So that may explain the illness. But, phew... somebody go get a whole bunch of Glade sticks.

JOHN THE BAPTIST. Arizona senator and presidential candidate John McCain is straddling two Christian denominations: Baptist and Episcopal. He has attended a Baptist church in Phoenix for more than a decade, even though he grew up Episcopalian.

From the AP:
In a June interview with McClatchy Newspapers, the senator said his wife and two of their children have been baptized in the Arizona Baptist church, but he had not. "I didn't find it necessary to do so for my spiritual needs," he said.

He told McClatchy he found the Baptist church more fulfilling than the Episcopalian church, but still referred to himself as an Episcopalian.

The Associated Press asked McCain on Saturday how his Episcopal faith plays a role in his campaign and life. McCain grew up Episcopalian and attended an Episcopal high school in Alexandria, Va.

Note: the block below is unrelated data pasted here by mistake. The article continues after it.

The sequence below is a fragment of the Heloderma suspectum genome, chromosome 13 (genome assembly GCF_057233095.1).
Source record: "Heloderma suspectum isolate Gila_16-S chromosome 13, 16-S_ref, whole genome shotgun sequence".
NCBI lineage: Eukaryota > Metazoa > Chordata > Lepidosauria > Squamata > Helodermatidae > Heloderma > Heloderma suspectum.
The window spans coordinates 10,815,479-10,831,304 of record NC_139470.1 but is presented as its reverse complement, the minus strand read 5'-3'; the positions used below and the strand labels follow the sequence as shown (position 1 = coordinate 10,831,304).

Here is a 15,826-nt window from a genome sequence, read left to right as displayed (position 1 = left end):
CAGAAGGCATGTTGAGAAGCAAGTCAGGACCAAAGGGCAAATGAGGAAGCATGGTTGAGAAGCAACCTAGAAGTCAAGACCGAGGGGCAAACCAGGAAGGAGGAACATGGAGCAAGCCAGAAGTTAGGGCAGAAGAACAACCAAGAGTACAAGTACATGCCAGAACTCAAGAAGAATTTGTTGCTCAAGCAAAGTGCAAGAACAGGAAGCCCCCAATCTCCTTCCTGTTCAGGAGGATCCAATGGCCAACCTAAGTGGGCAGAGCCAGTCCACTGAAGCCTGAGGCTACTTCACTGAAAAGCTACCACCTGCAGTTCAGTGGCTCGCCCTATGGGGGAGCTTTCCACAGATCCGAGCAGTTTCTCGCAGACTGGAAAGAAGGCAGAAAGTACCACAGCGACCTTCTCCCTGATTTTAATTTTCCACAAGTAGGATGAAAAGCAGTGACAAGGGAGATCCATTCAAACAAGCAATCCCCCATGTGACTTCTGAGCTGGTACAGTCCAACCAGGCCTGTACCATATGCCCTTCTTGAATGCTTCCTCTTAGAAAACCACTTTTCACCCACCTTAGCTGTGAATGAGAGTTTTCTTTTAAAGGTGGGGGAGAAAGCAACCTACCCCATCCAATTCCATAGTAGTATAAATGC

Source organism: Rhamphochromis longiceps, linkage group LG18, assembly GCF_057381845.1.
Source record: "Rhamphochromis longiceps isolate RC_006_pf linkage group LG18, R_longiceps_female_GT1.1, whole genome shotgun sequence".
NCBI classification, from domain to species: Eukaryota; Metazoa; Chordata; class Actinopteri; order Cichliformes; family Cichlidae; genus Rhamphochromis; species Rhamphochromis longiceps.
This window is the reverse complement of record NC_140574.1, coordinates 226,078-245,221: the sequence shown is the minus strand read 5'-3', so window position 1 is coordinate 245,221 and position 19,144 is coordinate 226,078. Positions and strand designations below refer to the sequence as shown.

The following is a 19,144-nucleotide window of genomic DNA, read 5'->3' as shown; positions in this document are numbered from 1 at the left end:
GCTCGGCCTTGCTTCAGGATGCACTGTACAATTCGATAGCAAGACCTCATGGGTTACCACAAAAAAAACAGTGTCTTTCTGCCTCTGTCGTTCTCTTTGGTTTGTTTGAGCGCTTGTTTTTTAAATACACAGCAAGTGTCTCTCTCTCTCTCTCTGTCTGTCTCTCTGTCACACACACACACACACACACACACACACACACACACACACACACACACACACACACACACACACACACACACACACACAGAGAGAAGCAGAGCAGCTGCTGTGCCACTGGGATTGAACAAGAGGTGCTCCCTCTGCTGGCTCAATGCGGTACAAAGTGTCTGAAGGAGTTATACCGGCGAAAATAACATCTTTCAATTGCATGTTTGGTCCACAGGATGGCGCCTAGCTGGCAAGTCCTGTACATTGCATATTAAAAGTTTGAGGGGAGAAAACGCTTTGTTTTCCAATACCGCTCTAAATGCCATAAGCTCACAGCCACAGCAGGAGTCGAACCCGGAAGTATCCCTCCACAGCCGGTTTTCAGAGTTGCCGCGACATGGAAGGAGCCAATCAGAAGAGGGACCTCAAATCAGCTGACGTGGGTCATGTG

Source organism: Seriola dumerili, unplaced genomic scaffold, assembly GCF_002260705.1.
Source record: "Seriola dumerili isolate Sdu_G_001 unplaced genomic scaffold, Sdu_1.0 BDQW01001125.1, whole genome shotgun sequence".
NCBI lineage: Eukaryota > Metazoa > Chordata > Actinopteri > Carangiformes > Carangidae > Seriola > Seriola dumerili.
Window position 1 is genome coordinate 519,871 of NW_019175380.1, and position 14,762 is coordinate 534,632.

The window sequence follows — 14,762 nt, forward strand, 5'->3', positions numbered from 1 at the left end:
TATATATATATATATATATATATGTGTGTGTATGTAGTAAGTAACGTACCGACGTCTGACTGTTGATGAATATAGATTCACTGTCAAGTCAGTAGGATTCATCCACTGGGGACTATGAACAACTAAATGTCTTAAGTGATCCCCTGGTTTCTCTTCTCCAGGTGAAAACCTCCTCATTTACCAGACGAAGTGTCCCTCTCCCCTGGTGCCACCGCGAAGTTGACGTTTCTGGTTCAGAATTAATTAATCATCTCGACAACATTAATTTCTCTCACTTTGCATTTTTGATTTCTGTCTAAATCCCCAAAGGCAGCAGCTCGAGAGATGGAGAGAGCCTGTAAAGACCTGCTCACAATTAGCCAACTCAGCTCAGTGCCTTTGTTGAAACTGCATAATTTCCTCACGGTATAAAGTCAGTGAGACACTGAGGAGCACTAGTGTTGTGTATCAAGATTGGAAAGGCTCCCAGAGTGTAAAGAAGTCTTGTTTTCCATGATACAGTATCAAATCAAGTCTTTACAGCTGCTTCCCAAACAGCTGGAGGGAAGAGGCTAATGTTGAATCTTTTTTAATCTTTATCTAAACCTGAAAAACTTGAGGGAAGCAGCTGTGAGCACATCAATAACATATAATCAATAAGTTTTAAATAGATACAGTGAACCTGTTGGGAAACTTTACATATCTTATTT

"It plays a role in my life. By the way, I'm not Episcopalian. I'm Baptist," McCain said. "Do I advertise my faith? Do I talk about it all the time? No."
Later, Sen. McCain said what's important is that he's a Christian. This however, may not satisfy the faithful, whatever denomination they may be: Baptist, Episcopalian... or Republican.

Noted one commenter on the Rum, Romanism and Rebellion blog, "McCain will be the tooth fairy if he thinks it's what you want him to be." Your Lightning Round editor is not as cynical, having recently re-affirmed his faith in a non-denominational church after growing up Presbyterian.

But will McCain remain a Baptist? Or will his flexibility take him in yet another spiritual direction? Our office conspiracy theorist sees LDS missionaries deployed by Mitt Romney headed for McCain headquarters...

HEIL, NO! A federal judge has upheld the right of two New Jersey students to wear buttons featuring young Nazis to protest a school uniform policy.

From the AP:
The buttons bear the words "no school uniforms" with a slash through them superimposed on a photo of young boys wearing identical shirts and neckerchiefs. There are no swastikas visible on the buttons, but the parties agreed that they depict members of Hitler youth.
The students will not be allowed to pass the buttons out at school. However, the court said nothing about the arm salute.